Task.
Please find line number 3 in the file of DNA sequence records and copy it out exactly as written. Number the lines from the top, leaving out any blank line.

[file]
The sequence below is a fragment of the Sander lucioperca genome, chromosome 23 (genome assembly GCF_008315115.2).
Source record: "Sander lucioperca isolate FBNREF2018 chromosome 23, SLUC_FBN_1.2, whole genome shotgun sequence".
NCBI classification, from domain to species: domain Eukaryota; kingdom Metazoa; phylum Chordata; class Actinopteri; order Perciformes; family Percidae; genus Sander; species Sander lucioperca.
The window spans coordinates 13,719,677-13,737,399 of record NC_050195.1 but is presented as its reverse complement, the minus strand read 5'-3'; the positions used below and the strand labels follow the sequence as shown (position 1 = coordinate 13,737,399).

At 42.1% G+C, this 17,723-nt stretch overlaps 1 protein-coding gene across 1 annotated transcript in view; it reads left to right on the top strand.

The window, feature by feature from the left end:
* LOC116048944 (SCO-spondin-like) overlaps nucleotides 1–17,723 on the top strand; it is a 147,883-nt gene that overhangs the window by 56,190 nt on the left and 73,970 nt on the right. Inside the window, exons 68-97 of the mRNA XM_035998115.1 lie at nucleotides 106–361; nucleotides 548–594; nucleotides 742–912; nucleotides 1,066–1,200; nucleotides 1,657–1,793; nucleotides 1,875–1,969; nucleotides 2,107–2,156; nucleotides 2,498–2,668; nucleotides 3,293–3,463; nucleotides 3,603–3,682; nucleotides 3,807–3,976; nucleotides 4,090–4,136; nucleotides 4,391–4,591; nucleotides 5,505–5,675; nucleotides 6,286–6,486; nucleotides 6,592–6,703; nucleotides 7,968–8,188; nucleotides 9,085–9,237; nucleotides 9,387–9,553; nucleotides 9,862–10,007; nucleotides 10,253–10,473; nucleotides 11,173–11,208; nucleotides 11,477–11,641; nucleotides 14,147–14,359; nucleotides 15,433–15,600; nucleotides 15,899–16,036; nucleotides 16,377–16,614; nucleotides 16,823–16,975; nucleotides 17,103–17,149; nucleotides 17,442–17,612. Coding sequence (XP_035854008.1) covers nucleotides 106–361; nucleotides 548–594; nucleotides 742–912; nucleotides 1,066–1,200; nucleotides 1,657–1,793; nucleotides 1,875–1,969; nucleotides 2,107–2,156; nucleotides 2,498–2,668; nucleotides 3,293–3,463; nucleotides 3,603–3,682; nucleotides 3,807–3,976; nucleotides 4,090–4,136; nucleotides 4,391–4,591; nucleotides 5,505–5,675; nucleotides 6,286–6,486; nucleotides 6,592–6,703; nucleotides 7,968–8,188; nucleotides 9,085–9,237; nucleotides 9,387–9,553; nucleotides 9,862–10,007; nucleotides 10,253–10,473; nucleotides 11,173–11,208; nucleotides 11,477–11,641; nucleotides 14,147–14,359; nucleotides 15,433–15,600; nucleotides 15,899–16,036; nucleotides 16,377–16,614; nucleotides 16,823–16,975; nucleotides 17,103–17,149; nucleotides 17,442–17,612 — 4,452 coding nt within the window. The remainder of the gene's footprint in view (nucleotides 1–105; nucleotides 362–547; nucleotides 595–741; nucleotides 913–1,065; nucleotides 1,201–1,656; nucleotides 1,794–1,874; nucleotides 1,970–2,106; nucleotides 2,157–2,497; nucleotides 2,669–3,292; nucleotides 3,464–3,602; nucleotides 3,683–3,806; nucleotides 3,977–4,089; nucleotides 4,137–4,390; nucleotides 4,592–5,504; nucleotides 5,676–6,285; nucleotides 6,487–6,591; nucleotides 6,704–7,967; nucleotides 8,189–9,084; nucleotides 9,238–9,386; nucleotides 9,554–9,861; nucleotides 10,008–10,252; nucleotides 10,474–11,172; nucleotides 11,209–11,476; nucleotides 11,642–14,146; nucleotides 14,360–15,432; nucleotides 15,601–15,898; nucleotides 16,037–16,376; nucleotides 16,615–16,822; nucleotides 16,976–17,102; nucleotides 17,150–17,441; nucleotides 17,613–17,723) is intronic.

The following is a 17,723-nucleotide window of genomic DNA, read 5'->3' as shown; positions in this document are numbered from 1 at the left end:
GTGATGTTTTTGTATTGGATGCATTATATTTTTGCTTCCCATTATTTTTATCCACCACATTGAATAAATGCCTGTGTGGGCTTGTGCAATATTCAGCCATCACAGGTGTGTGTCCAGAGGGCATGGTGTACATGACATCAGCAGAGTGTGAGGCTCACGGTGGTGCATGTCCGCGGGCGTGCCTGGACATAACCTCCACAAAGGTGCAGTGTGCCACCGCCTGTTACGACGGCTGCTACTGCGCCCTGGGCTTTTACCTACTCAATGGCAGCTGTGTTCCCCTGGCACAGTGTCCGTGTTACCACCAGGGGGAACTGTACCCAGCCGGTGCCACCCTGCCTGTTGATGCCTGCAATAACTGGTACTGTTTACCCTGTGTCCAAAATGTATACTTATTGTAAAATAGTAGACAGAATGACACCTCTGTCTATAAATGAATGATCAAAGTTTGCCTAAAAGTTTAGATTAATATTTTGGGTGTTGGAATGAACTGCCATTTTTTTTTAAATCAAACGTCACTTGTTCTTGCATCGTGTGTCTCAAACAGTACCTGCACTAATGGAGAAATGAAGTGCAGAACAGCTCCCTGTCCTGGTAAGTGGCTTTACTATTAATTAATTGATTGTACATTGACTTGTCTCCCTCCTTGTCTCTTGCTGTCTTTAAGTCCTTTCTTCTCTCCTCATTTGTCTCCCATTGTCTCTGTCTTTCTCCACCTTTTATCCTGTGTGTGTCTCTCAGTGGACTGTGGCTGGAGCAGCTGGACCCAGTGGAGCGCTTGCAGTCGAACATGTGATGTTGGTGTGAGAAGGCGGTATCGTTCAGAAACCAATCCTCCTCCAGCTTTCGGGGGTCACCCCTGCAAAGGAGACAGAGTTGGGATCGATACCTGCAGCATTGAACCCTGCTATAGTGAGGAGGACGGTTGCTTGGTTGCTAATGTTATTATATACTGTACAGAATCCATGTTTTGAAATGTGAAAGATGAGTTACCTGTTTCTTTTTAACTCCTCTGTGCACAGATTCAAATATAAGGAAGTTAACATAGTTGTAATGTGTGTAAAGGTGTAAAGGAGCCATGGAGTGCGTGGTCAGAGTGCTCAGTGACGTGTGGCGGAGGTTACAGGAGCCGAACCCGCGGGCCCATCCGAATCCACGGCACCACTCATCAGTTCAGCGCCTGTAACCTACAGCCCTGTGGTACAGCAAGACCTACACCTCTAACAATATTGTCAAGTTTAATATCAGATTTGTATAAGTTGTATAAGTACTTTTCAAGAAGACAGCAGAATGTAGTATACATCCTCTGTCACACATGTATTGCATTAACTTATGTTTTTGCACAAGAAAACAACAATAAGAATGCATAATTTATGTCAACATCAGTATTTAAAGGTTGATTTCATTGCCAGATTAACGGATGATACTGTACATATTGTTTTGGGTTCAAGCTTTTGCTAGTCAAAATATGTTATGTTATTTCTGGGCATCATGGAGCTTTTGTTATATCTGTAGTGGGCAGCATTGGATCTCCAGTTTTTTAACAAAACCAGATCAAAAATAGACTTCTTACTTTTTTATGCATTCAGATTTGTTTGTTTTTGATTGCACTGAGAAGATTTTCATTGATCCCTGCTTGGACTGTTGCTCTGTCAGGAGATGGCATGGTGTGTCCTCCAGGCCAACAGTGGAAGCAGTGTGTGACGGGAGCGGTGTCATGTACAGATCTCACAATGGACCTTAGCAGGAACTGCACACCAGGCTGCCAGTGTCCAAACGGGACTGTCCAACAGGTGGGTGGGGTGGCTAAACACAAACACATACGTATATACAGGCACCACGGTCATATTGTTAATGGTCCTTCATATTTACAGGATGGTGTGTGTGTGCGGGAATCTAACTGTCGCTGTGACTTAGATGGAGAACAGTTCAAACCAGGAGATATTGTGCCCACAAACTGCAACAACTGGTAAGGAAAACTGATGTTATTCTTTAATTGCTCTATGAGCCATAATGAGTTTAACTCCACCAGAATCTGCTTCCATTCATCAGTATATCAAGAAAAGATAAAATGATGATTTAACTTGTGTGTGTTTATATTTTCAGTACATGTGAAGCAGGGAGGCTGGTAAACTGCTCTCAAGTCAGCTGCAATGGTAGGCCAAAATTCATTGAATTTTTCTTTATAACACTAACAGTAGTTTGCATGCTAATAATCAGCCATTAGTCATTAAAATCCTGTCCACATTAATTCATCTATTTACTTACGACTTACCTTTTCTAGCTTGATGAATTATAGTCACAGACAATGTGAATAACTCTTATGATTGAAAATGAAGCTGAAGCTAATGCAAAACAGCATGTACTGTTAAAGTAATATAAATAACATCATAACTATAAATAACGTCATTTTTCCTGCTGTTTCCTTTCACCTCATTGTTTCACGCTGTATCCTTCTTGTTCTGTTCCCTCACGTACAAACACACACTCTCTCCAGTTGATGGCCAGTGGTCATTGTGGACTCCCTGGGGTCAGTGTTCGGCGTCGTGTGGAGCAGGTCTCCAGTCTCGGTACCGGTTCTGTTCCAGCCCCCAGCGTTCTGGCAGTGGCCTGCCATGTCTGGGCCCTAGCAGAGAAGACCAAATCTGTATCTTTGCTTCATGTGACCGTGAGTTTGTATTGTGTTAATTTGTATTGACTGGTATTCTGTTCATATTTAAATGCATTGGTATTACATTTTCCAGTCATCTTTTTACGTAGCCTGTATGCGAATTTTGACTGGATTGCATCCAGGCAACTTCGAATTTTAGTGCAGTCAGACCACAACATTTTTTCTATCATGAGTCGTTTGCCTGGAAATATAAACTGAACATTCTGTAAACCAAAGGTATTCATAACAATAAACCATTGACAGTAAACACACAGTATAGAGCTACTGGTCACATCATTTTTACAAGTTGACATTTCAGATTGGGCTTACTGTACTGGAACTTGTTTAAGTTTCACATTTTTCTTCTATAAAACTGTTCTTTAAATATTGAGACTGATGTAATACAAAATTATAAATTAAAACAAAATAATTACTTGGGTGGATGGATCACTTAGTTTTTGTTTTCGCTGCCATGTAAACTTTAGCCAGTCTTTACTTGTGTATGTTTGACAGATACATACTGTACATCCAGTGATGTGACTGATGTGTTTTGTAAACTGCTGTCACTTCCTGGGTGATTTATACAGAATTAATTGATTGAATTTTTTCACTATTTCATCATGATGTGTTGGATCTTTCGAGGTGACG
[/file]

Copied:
NCBI classification, from domain to species: domain Eukaryota; kingdom Metazoa; phylum Chordata; class Actinopteri; order Perciformes; family Percidae; genus Sander; species Sander lucioperca.